By Gabrielle Gasser EBS STAFF
BIG SKY – The newest ramen restaurant in Big Sky serves up tasty, steaming bowls of ramen along with a selection of starters, cocktails, and most importantly, mochi for dessert.
In addition to keeping locals and visitors fed, Niseko, which opened its doors in the Marketplace Building in mid-January, has a name that evokes the largest skiing in Japan, and the Ja-Pow that comes with it. Located in Hokkaido, Niseko United is a group of four ski resorts that comprise the biggest skiing in Japan, a fitting comparison with Big Sky Resort, the self-styled Biggest Skiing in America.
Bryan Dayton, one of Niseko Ramen’s four owners, explained that the name was sparked by a ski trip to Niseko where he and some friends indulged in delicious ramen from food trucks.
Walking into the new Big Sky restaurant on a snowy evening, my glasses fogged up completely heightening my sense of smell as rich aromas wafted over me. The décor is simple and fun and a vintage film—my best guess is “Seven Samurai”—plays above the bar.
From a menu including five different ramen options, I order the spicy ramen and begin snapping food photos before chowing down. The hearty ramen bowl was delicious, but in order to save room for dessert, I get a to-go container. To finish the evening, I sample the mango and green tea mochi, a cold treat after the warm ramen.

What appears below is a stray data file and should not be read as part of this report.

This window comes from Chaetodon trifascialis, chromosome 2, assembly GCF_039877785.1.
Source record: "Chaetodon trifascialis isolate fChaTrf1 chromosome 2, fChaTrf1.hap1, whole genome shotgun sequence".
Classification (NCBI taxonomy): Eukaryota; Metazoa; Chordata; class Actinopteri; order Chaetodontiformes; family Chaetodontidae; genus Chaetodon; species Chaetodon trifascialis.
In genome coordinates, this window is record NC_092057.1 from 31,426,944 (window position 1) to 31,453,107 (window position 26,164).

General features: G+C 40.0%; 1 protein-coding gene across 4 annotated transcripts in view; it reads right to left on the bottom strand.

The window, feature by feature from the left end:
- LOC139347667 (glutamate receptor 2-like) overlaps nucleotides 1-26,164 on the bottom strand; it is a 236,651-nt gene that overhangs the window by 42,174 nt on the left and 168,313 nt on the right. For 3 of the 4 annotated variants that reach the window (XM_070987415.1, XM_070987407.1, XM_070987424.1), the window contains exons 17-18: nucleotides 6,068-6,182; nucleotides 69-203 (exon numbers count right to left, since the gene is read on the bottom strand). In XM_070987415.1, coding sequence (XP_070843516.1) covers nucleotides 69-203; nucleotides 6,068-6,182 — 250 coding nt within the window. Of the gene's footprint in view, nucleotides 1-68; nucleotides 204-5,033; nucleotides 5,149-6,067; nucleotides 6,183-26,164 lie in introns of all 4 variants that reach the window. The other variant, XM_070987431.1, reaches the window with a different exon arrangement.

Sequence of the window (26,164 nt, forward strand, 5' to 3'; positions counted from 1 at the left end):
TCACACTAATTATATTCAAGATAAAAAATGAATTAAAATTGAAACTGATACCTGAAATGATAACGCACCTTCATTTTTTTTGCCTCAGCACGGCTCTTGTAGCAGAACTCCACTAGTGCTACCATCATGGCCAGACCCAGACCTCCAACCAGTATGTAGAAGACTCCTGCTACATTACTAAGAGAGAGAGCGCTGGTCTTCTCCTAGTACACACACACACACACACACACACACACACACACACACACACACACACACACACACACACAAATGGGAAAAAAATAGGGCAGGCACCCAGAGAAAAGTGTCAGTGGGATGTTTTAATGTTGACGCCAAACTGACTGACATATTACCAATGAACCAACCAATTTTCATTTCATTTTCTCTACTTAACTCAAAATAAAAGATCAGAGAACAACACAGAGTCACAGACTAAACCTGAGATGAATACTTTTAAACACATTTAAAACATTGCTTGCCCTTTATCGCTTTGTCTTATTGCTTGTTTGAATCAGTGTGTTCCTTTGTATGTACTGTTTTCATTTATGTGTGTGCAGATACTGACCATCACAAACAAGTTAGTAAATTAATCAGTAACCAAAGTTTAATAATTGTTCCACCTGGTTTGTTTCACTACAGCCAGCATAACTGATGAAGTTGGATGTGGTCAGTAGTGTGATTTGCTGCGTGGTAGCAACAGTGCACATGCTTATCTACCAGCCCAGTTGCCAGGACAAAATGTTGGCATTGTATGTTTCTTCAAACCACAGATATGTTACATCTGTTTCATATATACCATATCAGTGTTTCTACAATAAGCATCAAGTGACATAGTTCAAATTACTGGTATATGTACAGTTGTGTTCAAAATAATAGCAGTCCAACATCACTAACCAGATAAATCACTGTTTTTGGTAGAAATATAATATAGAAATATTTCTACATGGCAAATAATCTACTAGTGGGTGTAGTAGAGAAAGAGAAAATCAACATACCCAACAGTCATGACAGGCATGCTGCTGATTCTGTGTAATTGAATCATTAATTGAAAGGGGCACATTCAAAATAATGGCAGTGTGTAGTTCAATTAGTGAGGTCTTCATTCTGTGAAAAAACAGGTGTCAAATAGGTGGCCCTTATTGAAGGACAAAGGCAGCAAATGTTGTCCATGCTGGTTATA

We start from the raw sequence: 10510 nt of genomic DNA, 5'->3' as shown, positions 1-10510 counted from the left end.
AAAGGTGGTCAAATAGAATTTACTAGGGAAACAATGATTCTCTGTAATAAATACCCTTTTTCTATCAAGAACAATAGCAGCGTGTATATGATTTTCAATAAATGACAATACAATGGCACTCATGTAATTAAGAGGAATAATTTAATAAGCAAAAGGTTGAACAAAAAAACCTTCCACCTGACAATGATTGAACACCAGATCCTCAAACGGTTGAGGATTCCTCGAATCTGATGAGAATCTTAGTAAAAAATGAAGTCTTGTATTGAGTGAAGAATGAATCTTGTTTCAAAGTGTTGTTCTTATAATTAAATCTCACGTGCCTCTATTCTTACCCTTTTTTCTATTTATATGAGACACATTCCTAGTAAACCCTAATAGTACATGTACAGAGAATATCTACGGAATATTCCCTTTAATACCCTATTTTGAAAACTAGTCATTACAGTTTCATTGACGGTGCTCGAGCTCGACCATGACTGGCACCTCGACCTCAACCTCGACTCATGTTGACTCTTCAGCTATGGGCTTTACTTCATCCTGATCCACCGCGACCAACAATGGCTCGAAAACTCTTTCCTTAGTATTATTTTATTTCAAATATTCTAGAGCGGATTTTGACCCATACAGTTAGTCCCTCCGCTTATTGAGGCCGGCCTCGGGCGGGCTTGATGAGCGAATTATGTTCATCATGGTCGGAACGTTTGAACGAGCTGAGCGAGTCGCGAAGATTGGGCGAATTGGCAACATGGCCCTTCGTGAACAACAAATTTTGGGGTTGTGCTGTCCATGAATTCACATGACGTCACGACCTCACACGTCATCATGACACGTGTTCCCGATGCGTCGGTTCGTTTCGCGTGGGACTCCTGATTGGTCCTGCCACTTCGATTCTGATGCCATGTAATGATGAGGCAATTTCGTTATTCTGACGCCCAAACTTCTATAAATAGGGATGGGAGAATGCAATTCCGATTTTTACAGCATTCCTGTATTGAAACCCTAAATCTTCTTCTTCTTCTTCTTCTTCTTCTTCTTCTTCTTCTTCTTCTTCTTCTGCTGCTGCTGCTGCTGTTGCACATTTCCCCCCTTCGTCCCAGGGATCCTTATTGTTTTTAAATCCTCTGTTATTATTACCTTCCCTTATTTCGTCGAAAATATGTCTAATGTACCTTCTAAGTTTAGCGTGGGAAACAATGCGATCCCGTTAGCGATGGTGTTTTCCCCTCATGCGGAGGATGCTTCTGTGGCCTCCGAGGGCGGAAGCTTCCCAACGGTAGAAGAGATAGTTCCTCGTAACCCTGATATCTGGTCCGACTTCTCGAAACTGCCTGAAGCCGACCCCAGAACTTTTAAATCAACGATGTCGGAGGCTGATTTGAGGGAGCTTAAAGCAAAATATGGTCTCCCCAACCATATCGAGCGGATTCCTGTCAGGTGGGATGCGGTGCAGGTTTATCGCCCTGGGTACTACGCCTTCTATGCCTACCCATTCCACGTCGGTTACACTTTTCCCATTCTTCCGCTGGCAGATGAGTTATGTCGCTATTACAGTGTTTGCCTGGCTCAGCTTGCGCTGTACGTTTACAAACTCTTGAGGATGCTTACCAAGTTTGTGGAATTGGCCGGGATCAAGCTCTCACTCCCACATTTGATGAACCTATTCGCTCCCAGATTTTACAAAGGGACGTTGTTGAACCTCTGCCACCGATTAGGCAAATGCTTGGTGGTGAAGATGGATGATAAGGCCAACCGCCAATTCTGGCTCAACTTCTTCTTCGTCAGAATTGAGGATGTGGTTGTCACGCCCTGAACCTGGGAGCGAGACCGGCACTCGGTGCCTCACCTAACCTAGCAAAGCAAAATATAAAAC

While I was partial to the spicy ramen, Dayton said his favorite is the curry, though the spicy takes a close second.
Dayton hails from Colorado and owns Niseko with three other partners, Melissa and Chase Devitt and Will McCollum. All four take turns commuting to Big Sky from Colorado, a tad longer than their usual 30- to 45-minute commute, to oversee the restaurant.
While the decision to open a ramen restaurant in Big Sky was inspired by the Japan ski trip, it was cemented when McCollum and Dayton toured the space in Big Sky. Dayton explained that the timing seemed right and that he felt it was a good fit for tourists and locals alike.
“We wanted to do something fun and authentic, he said, “something that brings really great nourishment to the body and to the soul.”
Niseko Ramen originally opened on Jan. 1 before closing again after just five days due to COVID-19 regulations. The restaurant reopened on Jan. 15 and offers dine-in seating as well as take-out options and online ordering.
For a taste of Japan, Niseko Ramen’s website encourages diners to “Catch us where the snow falls and the bowls are hot.”
A self-described restauranteur, Dayton explains why Niseko is different.
“We like to do restaurants, we don’t like to do concepts,” he said. “So there’s an air of our heart and soul in [Niseko].”
Niseko Ramen is open seven days a week from 3 – 9 p.m.